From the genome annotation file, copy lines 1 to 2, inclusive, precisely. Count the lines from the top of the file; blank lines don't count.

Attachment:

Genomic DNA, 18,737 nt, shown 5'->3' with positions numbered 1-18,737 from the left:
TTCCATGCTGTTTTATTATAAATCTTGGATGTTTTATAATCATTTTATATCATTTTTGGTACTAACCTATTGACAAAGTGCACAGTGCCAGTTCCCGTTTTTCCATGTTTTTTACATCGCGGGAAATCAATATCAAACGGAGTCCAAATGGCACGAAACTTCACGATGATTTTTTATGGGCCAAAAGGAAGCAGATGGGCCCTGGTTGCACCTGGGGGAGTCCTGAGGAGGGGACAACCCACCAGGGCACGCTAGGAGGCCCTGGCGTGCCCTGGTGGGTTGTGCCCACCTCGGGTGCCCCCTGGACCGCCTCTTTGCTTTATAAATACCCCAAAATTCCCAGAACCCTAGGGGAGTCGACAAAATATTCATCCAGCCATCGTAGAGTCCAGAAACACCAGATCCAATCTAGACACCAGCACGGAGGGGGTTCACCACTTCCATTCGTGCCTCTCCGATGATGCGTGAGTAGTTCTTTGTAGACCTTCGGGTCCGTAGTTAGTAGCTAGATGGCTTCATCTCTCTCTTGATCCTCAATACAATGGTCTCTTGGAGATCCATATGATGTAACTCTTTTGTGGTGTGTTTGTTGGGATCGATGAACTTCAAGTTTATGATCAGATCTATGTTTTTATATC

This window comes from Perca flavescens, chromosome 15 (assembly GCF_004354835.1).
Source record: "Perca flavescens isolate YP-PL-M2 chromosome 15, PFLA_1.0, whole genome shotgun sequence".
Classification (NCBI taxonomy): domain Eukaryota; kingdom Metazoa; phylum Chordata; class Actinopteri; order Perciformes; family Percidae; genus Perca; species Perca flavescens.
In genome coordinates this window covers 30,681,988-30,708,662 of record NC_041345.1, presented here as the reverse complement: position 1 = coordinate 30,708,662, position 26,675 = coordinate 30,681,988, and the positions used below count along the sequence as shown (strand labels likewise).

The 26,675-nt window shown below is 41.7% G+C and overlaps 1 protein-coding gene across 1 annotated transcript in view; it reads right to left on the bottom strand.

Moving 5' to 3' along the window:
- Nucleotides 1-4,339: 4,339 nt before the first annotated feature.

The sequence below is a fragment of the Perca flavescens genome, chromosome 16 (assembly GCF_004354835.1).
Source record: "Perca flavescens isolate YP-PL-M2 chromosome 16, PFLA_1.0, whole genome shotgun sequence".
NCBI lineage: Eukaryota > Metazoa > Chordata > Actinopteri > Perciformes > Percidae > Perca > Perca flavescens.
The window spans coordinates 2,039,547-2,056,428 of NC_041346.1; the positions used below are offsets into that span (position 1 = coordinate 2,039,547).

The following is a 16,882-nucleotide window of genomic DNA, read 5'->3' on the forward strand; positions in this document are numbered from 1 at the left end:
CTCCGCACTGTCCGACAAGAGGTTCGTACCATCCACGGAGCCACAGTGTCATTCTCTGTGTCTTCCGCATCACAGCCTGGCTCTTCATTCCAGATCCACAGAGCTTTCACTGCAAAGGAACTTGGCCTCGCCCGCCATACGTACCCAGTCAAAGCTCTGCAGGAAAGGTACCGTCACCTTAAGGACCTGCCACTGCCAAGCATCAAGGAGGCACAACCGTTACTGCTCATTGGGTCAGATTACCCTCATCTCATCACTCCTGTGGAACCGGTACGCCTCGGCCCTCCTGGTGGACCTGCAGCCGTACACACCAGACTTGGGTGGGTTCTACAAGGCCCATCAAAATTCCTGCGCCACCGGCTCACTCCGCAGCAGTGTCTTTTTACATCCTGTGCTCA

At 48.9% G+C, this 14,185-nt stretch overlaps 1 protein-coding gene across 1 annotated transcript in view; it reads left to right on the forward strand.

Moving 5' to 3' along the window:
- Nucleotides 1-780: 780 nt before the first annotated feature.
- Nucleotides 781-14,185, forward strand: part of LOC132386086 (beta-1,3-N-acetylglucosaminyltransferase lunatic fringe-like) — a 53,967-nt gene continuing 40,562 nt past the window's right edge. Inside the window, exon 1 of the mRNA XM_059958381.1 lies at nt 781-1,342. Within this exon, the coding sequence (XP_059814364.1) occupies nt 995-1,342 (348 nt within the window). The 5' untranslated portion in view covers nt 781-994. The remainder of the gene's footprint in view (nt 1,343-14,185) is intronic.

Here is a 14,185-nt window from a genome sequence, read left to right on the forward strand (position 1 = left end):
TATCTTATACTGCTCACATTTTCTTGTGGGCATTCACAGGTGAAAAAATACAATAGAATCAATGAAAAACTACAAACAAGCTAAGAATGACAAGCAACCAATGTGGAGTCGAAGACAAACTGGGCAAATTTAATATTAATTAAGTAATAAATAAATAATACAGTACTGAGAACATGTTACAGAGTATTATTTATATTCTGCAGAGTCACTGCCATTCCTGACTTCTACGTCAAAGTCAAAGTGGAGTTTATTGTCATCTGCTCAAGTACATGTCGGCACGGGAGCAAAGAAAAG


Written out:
Genomic DNA, 18,737 nt, shown 5'->3' with positions numbered 1-18,737 from the left:
TTCCATGCTGTTTTATTATAAATCTTGGATGTTTTATAATCATTTTATATCATTTTTGGTACTAACCTATTGACAAAGTGCACAGTGCCAGTTCCCGTTTTTCCATGTTTTTTACATCGCGGGAAATCAATATCAAACGGAGTCCAAATGGCACGAAACTTCACGATGATTTTTTATGGGCCAAAAGGAAGCAGATGGGCCCTGGTTGCACCTGGGGGAGTCCTGAGGAGGGGACAACCCACCAGGGCACGCTAGGAGGCCCTGGCGTGCCCTGGTGGGTTGTGCCCACCTCGGGTGCCCCCTGGACCGCCTCTTTGCTTTATAAATACCCCAAAATTCCCAGAACCCTAGGGGAGTCGACAAAATATTCATCCAGCCATCGTAGAGTCCAGAAACACCAGATCCAATCTAGACACCAGCACGGAGGGGGTTCACCACTTCCATTCGTGCCTCTCCGATGATGCGTGAGTAGTTCTTTGTAGACCTTCGGGTCCGTAGTTAGTAGCTAGATGGCTTCATCTCTCTCTTGATCCTCAATACAATGGTCTCTTGGAGATCCATATGATGTAACTCTTTTGTGGTGTGTTTGTTGGGATCGATGAACTTCAAGTTTATGATCAGATCTATGTTTTTATATC